About three times I week I decide to delete my Facebook account.
I call my best friend:
“I’m going off Facebook.”
“Oh great, I should do that too.”
She knows I’m full of shit.
I imagine all of the life-enriching consequences: All that free time! A break from my computer screen! A unique, non-digital identity!
But Wait! What if someone gets married or engaged? How will I know when to feel bad about myself?
I call my best friend:
“I can’t do it.”
“It’s o.k., maybe next time.”
At the Hanoi Cooking Centre in Hanoi, Vietnam, Priyan, Parker and I are taking a break from rice paper rolling and banana flower chopping. I’m eying three giant cookie sheets lined with freshly baked chocolate cookies. I haven’t seen a cookie in two and a half weeks. My first thought is to stash a couple of them in the front of my dress and sneak out to the patio to eat them.
Somehow, I resist.
As I’m ogling and drooling, a tiny Vietnamese man appears. He’s an inch or two taller than me and weighs maybe eighty pounds. I’m wondering how he ended up here, and not on the disney theme park circuit playing Tinkerbell.
He bounds in front of us wearing a flour-dusted black Cooking Centre apron.
“Do you want a cookie?”
Yes. He speaks my language.
“I like to bake cookies and put them on my Facebook.”
I almost fell over.
I am on the other side of the world having a magical moment at the intersection of globalization and social media.
I look up at my friends and I see their acknowledgement. This guy is my Southeast Asian soulmate.
I squeal with delight, “I bake cookies and put them on MY facebook**!” We jump up and down uncontrollably yelling nonsense back and forth. The words don’t matter. We are having a moment of pure, human connection.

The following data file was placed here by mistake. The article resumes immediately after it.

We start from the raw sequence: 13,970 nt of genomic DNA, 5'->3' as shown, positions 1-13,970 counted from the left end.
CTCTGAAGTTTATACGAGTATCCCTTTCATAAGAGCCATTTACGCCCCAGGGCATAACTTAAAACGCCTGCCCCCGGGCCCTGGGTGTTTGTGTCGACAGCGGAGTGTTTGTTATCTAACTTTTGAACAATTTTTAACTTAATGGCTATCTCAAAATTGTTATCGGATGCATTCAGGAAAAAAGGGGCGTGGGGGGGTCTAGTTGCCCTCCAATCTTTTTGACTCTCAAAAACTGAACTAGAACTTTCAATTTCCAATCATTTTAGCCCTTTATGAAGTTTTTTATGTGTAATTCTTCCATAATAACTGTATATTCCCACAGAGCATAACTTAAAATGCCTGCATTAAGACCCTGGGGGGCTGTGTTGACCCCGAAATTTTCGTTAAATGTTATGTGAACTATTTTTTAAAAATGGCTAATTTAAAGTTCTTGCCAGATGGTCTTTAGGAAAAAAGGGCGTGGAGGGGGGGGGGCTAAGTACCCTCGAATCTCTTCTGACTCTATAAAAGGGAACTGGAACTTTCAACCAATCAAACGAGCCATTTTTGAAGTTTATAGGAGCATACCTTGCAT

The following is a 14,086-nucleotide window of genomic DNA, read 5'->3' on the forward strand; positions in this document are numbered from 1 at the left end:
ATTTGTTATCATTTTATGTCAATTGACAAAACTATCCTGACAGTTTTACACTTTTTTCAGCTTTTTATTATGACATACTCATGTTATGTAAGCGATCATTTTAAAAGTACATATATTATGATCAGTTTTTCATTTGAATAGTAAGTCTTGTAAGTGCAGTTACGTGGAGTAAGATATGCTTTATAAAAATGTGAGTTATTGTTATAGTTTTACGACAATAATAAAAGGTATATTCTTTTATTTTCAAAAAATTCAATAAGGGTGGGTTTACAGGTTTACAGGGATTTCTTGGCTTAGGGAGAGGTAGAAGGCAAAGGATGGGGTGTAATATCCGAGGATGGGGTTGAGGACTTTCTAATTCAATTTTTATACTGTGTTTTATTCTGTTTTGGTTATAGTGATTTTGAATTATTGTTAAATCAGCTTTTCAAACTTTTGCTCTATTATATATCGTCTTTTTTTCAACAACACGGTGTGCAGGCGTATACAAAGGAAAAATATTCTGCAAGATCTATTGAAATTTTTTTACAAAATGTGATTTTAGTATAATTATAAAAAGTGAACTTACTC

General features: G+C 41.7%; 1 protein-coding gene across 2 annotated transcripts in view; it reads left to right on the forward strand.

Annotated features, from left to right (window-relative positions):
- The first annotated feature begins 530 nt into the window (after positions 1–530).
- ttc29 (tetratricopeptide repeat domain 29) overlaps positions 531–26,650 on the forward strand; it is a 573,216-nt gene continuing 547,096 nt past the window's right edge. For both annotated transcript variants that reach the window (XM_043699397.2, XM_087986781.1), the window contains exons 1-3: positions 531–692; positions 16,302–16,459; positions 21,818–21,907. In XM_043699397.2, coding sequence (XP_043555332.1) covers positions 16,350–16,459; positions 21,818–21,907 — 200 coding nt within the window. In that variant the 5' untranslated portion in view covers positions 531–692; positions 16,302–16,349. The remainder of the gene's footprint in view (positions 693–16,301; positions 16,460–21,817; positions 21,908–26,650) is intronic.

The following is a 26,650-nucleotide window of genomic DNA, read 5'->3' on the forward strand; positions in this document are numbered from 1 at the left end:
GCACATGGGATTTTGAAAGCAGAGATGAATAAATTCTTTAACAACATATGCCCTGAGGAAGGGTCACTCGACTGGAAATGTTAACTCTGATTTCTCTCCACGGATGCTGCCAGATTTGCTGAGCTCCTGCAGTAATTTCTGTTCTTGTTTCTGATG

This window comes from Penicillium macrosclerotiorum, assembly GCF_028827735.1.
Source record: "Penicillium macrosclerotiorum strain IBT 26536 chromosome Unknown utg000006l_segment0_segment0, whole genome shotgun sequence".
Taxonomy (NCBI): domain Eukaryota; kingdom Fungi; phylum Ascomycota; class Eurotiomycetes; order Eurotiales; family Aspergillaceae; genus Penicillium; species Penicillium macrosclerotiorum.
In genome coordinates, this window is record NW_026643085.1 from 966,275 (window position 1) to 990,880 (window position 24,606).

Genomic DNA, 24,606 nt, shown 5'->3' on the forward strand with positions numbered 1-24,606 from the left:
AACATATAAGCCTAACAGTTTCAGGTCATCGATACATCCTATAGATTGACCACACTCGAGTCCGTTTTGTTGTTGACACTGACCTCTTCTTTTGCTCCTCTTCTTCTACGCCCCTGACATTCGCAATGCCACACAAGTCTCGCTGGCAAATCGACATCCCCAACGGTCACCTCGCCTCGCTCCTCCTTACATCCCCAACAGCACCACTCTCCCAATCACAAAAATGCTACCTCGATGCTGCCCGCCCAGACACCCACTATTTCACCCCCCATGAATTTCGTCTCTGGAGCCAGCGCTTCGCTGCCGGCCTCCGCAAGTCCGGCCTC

Our cooking instructor calls us back to attention at the front of the kitchen. I reluctantly leave my new friend behind.
When class is over, we head upstairs to feast on our creations. I look longingly towards the oven in the back of the kitchen hoping to get a glimpse of my Vietnamese keebler elf.
I sigh, it was good while it lasted.
Then, at the top of the staircase, I see him, beaming.
LET’S BE FACEBOOK FRIENDS! I scream in his face without even greeting him, “hello.”
With complete sincerity and uncensored satisfaction he says, “really? that would make me so happy.”
Minutes later me and Link are Facebook official, posing for our first tagged photo together, still overwhelmed by the joy of the entire experience.
Before we leave, my new friend invites us out for a beer with him in Hanoi to celebrate Vietnamese Independence Day.
When we say goodbye, I squeeze Link extra tight. I hold him in the space of our similarity, in awe of our unlikely exchange, moved by the first-hand experience of the truth that, deep down, we are all the same.
I traveled all the way to Vietnam, to finally find something beautiful, positive and life-affirming, on Facebook.
** I love to bake. I bake cookies. Frequently. I’ve never once put them on my Facebook. But my ideal self does. She posts exquisite shots of perfectly rounded, delicately browned, elegantly arranged chocolate chip cookies. In that honest moment with Link, my ideal self was talking.